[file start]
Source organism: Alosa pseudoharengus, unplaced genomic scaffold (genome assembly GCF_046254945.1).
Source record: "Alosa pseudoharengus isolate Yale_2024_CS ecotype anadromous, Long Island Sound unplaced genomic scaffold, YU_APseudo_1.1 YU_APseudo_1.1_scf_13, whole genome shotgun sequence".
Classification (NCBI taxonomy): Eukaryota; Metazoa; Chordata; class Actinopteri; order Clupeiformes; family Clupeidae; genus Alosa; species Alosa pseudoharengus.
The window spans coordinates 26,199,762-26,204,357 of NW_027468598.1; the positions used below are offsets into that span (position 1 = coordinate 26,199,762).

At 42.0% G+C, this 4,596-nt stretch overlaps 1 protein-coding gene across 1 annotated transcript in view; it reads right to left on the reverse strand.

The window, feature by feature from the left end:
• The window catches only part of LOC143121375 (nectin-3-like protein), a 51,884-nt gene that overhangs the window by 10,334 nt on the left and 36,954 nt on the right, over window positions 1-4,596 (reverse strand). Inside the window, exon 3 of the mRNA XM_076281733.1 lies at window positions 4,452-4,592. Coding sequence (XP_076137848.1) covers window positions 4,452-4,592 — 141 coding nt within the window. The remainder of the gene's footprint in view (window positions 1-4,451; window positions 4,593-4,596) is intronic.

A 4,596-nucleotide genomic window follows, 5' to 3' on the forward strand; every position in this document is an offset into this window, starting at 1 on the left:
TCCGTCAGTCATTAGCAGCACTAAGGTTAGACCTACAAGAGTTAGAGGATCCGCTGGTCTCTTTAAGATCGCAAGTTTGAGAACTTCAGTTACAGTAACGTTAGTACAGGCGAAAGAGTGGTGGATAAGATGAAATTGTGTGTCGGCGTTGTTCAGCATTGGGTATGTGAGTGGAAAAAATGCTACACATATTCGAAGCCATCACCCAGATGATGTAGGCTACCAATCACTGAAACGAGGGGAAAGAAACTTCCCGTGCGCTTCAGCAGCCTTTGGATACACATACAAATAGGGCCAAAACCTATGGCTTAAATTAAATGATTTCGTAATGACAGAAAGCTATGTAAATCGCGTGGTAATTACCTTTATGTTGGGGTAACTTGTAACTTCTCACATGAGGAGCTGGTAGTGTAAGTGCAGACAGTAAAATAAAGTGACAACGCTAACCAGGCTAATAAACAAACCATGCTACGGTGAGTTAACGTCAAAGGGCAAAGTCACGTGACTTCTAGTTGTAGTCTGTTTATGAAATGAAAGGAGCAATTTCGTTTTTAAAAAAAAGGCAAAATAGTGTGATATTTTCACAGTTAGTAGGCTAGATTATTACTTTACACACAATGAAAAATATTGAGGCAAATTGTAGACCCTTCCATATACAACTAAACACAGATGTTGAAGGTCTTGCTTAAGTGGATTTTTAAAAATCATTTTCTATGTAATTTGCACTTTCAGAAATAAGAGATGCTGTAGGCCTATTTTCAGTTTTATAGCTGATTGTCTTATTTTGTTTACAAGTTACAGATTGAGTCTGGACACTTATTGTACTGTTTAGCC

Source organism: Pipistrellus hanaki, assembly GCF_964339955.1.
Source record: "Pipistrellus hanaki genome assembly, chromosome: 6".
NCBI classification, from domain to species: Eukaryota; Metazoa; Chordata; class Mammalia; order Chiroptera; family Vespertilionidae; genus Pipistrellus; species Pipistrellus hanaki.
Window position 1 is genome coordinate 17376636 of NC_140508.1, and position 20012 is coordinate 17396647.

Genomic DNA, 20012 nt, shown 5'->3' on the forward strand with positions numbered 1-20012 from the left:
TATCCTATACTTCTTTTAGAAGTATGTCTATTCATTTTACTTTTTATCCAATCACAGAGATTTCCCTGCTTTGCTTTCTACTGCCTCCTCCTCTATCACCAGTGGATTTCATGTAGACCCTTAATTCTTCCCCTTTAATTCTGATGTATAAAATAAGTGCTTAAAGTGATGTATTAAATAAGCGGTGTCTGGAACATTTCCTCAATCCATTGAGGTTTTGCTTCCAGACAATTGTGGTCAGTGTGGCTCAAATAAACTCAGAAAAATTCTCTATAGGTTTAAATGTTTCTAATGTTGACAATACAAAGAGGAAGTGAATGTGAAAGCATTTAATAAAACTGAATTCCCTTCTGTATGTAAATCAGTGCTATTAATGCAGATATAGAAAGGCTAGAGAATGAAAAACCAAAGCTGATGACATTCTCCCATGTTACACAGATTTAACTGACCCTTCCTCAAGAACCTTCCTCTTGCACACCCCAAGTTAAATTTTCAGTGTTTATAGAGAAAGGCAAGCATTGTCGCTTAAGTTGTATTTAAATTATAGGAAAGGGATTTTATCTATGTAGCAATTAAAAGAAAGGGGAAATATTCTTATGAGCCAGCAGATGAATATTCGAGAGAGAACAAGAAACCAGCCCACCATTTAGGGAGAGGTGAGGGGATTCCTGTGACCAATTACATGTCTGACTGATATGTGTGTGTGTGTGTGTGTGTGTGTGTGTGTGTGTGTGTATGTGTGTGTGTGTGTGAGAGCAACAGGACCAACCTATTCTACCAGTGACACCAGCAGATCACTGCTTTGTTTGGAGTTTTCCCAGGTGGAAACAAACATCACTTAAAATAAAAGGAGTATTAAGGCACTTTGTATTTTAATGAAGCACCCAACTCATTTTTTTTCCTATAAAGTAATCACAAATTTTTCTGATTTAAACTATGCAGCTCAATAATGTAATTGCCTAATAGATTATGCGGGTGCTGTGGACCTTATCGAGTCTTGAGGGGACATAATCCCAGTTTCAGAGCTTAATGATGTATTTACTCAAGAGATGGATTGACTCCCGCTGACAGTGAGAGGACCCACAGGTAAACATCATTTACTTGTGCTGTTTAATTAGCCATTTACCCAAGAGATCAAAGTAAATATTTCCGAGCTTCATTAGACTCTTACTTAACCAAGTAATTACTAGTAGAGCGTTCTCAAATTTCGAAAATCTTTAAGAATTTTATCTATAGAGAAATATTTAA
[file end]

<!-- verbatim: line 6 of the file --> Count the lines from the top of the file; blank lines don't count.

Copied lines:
The window, feature by feature from the left end: